Last week, our church hosted kids 9-11 years old at a Superhero themed camp in the great outdoors. Truth be told, superheroes in modern culture aren’t my forte. While they’re all the rage right now, I could maybe identify two superheroes by name in a 3-man lineup. EEEEK – stick with me, all you Marvel fans out there – yes, I googled that.


So what’s a dork mom to do when she’s trying to hang with the cool kids all excited about superheroes? I don’t know, put on a mask and cape, and give yourself a cool super hero name! Double EEEEK! I couldn’t even think of a cool superpower!

But here was the cool thing about this camp – you know where this is going, right? JESUS is the ultimate, matchless, most powerful superhero EVER!!! And HE is a superhero I do know something about and has come to my rescue. I could write the never ending sequels to all the times He has saved the day and saved me.


While we swapped stories, sang songs, swam, hiked; we also learned about our Superhero Jesus! These kids just melted me and brought my heart to a much needed child-like place of faith. During one evening of devotions we shared in our small groups who some of the superheroes are in our life. I had one camper share that her parents were her superheroes because she was adopted from St. Jude Children’s Hospital, and born with medical problems. Her mom couldn’t take care of her, so her parents stepped in and adopted her and gave her a better life. Another one of my campers shared that her mom was a veteran and served in the military protecting people, and she was her superhero. These girls get it – they recognized at an early age how they had superheroes in their life. People that protected them, defended them, cared for them, even at their own risk or loss. These are people that are following Jesus and showing His sacrificial love. We learned an awesome song at camp with this verse: Jesus, You’re my Superhero, You swooped down and You rescued me”.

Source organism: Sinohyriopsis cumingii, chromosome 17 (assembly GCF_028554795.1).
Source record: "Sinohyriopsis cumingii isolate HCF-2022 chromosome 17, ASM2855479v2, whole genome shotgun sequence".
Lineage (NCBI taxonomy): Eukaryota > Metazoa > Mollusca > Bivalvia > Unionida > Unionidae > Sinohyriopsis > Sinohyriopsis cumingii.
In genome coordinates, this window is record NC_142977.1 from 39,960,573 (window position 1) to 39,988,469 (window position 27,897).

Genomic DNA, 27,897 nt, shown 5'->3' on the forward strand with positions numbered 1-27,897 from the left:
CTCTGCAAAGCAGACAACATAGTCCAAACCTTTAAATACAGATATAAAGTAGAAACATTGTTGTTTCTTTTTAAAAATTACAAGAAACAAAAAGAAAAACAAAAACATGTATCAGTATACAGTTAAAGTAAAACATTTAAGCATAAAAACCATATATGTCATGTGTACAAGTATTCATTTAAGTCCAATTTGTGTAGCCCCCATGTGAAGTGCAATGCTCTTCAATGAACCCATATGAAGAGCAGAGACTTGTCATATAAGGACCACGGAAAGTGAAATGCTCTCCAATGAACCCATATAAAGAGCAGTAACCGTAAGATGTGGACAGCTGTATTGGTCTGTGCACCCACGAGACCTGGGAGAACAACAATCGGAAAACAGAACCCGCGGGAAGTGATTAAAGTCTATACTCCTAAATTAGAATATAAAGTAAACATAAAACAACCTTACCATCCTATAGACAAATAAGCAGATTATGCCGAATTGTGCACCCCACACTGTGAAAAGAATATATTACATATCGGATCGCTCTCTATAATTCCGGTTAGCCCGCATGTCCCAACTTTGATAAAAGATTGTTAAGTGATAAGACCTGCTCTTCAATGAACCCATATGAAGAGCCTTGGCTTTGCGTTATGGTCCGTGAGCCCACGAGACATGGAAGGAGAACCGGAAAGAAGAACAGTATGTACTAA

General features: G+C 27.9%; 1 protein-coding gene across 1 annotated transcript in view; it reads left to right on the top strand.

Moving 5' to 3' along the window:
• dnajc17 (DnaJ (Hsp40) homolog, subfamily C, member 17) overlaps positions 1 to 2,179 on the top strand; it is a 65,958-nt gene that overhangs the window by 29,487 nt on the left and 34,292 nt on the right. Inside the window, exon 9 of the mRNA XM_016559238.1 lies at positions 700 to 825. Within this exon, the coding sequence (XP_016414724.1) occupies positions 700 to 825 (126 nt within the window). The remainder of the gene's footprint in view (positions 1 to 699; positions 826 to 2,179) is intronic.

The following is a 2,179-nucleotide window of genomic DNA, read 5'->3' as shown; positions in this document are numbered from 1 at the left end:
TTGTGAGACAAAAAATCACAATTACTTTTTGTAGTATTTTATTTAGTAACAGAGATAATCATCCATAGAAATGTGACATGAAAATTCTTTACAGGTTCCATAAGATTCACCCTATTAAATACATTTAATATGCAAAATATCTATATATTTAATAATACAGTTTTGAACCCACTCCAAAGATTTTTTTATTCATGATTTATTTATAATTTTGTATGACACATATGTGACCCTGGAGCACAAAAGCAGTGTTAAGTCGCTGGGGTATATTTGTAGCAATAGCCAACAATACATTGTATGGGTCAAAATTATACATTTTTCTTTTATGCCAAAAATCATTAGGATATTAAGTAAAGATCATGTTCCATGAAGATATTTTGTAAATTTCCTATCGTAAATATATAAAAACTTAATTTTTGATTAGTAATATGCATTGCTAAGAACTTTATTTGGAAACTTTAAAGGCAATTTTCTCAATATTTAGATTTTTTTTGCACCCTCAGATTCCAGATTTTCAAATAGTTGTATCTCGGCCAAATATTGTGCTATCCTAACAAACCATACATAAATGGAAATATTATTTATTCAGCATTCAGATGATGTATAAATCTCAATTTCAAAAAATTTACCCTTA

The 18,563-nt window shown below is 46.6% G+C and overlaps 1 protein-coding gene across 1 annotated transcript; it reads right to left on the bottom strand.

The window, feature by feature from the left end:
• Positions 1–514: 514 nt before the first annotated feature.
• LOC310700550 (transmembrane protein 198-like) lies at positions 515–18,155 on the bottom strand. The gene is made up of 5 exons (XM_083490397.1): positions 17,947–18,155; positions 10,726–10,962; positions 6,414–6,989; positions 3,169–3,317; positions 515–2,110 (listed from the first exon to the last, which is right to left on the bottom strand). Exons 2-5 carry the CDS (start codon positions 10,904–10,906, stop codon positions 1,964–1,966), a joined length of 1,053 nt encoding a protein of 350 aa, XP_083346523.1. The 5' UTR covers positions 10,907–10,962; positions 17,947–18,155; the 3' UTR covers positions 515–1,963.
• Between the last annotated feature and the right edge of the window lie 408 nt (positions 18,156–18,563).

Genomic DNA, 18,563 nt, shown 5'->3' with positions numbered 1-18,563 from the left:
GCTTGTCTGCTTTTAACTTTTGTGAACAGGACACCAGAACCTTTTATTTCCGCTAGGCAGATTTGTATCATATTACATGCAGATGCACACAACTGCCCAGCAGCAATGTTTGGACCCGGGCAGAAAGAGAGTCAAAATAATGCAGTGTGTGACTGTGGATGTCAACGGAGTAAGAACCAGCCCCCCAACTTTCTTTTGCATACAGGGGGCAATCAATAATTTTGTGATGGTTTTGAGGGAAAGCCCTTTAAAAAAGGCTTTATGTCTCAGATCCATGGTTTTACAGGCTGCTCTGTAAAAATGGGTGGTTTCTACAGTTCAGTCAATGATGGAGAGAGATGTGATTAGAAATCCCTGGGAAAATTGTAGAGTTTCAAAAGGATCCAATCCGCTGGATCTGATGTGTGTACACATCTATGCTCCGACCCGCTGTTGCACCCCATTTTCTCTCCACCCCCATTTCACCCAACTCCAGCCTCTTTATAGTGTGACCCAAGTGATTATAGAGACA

Jesus is our first and best Superhero, perfectly demonstrating how to love the unlovely, grace the sinner, and protect the weak. And while we can never perfectly mirror Jesus, we sure can strive for excellence! 1 Peter 1:16 encourages us to “Be Holy, for I am Holy”.


And as we open up to our reading for today – the entire book of Philemon (one chapter), we see Paul following in Jesus’ footsteps. He serves as a superhero to Onesimus, standing in the gap between Onesimus & Philemon, the recipient of this letter. Onesimus (I’ve heard it pronounced oh-NESS-i-muss) was a slave that ran away from Philemon, and while on the run he became a Christ follower, taught by Paul and loved by Paul. Paul sends him back to Philemon with this letter, vouching for Onesimus, building up his character, taking on his debt, and asking for him to be received how Philemon would receive Paul himself. He asks all these things in love, rather than requiring it from Philemon, as his superior in the early church.


This is a really cool letter to study with so many little glimpses of Jesus shining through. Paul humbles himself when he doesn’t have to. He has a heart for reconciliation between people he cares deeply for. Paul is willing to assume the debt or restitution of Onesimus – interceding for the people he is leading.


While we never know exactly how this situation ends, we do know that Paul was very confident that Philemon would respond favorable to Paul’s request of reconciliation (vs. 21). And at the very end of this letter we get one more little clue of reconciliation in Paul’s world. He sends greetings from Mark – who he was separated from in the ministry for a period of time due to a disagreement (Acts 13 & 15) and yet here we see that they have reconciled and Paul is sending greetings on Mark’s behalf. I love this picture of how the Holy Spirit leads people to reconciliation, and sometimes uses one another in the process.